Japan's Prime Minster, Masayoshi Ohira -- on an official visit to China -- said the two countries wanted to consolidate their relationship during the coming decade.
GV Great Hall of the People, Peking
GV Japanese Prime Minister Ohira arrives in car, and enters Great Hall
GV ZOOM TO SV Chairman Hua Guofeng greets Japanese Prime Minister Ohira and his party
GV Delegations seated, Chinese on left, Japanese on right, ZOOM TO CU Prime Minister Ohira
CU Chairman Hua ZOOM OUT TO GV Conference table with delegations seated
SV Prime Minister Ohira talking across table to Chairman Hua, and CU Hua listening (2 shots)
CU ZOOM TO SV Picture of Huan-Huan, a panda being presented by Chairman Hua to Prime Minister Ohira (2 shots)
TELERECORDING original on 10769/79 200ft
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Background: Japan's Prime Minster, Masayoshi Ohira -- on an official visit to China -- said the two countries wanted to consolidate their relationship during the coming decade. But, he stressed, other countries had nothing to fear from this. In a joint communique issued on Friday (7 December), Mr. Ohira welcomed the smooth development of relations between China and Japan since diplomatic ties were established in 1972.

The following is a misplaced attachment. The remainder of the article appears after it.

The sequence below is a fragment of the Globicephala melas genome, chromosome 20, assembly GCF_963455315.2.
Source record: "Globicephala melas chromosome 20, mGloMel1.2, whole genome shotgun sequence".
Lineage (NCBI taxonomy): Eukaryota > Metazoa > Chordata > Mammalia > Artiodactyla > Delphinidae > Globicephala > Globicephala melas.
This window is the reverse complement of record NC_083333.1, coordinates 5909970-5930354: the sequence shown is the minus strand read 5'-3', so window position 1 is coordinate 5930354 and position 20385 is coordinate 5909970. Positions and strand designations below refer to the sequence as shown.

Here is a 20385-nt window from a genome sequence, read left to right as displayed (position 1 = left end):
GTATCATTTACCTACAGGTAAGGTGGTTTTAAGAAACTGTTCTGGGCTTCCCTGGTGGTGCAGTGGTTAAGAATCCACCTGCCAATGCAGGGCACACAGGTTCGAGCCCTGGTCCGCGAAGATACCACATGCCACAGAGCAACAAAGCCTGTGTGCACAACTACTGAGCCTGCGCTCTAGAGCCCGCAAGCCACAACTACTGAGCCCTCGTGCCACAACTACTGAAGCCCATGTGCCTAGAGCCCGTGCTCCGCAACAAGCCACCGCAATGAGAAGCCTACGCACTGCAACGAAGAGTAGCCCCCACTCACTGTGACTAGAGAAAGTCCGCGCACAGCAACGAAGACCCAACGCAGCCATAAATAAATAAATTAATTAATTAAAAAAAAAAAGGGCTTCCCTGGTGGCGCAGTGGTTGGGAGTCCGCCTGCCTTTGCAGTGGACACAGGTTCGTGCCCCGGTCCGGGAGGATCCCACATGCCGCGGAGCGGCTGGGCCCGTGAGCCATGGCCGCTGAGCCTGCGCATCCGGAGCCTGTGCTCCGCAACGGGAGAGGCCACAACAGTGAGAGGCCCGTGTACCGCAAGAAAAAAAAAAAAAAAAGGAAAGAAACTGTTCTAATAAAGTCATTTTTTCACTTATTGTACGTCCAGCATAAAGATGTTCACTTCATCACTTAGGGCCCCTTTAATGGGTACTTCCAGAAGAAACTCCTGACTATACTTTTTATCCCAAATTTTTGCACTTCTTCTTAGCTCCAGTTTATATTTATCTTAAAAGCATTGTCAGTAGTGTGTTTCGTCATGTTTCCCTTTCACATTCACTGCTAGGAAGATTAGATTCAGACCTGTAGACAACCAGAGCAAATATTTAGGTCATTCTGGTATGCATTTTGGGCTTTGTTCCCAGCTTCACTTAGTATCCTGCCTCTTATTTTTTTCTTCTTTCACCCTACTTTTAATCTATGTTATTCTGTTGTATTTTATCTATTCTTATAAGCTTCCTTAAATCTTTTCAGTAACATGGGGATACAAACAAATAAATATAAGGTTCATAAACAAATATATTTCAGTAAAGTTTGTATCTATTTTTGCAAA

SYNOPSIS: Mr. Ohira arrived at the Great Hall of the People in Peking soon after the start of his visit on Wednesday (5 December). It was Mr. Ohira's third visit to China. He came here previously in 1972 and 1974 when he was Japan's Foreign Minister. On this visit, Mr. Ohira was accompanied by his wife, his Minister of Finance and his Foreign Minister.
In the initial two-hour round of talks with Chairman Hua Guofeng, the two men reviewed the international situation. In later discussions, Mr. Ohira pledged his support for China's plans to modernise the country -- plans which, he said, had won international blessing.
Mr. Ohira later announced that Japan was prepared to offer China an aid and loan package worth up to 675 million pounds (nearly 1,500 million U.S. dollars) over a period of five years. China is expected to trade oil and other raw materials in exchange for Japanese technology and help with industrial development. Mr. Ohira stressed the need for international co-operation, saying that only through mutual assistance between nations could world peace and progress be assured. This was the first visit to China by a Japanese Prime Minister since the two countries signed a treaty of peace and friendship last year.